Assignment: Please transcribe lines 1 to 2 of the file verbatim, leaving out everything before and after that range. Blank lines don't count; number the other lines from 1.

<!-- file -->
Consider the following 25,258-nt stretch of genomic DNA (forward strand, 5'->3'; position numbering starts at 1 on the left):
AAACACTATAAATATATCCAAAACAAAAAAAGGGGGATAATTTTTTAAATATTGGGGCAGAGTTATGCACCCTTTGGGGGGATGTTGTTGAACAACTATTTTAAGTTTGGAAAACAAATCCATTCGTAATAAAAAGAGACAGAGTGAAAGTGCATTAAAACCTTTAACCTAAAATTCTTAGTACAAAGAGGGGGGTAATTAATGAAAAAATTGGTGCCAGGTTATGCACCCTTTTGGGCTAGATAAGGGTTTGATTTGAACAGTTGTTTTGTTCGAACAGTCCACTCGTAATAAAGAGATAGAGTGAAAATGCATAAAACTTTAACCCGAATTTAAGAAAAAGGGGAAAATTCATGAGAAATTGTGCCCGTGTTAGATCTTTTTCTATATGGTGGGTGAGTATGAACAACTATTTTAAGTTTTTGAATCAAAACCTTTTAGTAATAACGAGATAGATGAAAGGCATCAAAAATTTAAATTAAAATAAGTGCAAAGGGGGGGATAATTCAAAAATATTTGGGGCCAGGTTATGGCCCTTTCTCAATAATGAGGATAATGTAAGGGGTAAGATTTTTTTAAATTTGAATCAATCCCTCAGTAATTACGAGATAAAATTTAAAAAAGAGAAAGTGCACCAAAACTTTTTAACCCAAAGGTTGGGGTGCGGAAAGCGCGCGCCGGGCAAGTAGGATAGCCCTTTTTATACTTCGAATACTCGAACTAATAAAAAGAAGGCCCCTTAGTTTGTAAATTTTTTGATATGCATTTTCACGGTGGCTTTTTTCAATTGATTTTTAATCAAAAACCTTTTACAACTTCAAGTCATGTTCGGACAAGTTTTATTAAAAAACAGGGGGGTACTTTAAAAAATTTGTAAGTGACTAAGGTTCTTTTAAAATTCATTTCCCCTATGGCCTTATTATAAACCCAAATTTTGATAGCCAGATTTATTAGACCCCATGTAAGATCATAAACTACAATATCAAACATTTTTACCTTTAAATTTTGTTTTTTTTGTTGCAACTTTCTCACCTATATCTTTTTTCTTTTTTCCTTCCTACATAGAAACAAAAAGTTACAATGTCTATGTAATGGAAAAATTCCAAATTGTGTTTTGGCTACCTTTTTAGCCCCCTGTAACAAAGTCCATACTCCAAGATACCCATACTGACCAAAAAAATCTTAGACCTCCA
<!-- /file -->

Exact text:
Consider the following 25,258-nt stretch of genomic DNA (forward strand, 5'->3'; position numbering starts at 1 on the left):
AAACACTATAAATATATCCAAAACAAAAAAAGGGGGATAATTTTTTAAATATTGGGGCAGAGTTATGCACCCTTTGGGGGGATGTTGTTGAACAACTATTTTAAGTTTGGAAAACAAATCCATTCGTAATAAAAAGAGACAGAGTGAAAGTGCATTAAAACCTTTAACCTAAAATTCTTAGTACAAAGAGGGGGGTAATTAATGAAAAAATTGGTGCCAGGTTATGCACCCTTTTGGGCTAGATAAGGGTTTGATTTGAACAGTTGTTTTGTTCGAACAGTCCACTCGTAATAAAGAGATAGAGTGAAAATGCATAAAACTTTAACCCGAATTTAAGAAAAAGGGGAAAATTCATGAGAAATTGTGCCCGTGTTAGATCTTTTTCTATATGGTGGGTGAGTATGAACAACTATTTTAAGTTTTTGAATCAAAACCTTTTAGTAATAACGAGATAGATGAAAGGCATCAAAAATTTAAATTAAAATAAGTGCAAAGGGGGGGATAATTCAAAAATATTTGGGGCCAGGTTATGGCCCTTTCTCAATAATGAGGATAATGTAAGGGGTAAGATTTTTTTAAATTTGAATCAATCCCTCAGTAATTACGAGATAAAATTTAAAAAAGAGAAAGTGCACCAAAACTTTTTAACCCAAAGGTTGGGGTGCGGAAAGCGCGCGCCGGGCAAGTAGGATAGCCCTTTTTATACTTCGAATACTCGAACTAATAAAAAGAAGGCCCCTTAGTTTGTAAATTTTTTGATATGCATTTTCACGGTGGCTTTTTTCAATTGATTTTTAATCAAAAACCTTTTACAACTTCAAGTCATGTTCGGACAAGTTTTATTAAAAAACAGGGGGGTACTTTAAAAAATTTGTAAGTGACTAAGGTTCTTTTAAAATTCATTTCCCCTATGGCCTTATTATAAACCCAAATTTTGATAGCCAGATTTATTAGACCCCATGTAAGATCATAAACTACAATATCAAACATTTTTACCTTTAAATTTTGTTTTTTTTGTTGCAACTTTCTCACCTATATCTTTTTTCTTTTTTCCTTCCTACATAGAAACAAAAAGTTACAATGTCTATGTAATGGAAAAATTCCAAATTGTGTTTTGGCTACCTTTTTAGCCCCCTGTAACAAAGTCCATACTCCAAGATACCCATACTGACCAAAAAAATCTTAGACCTCCA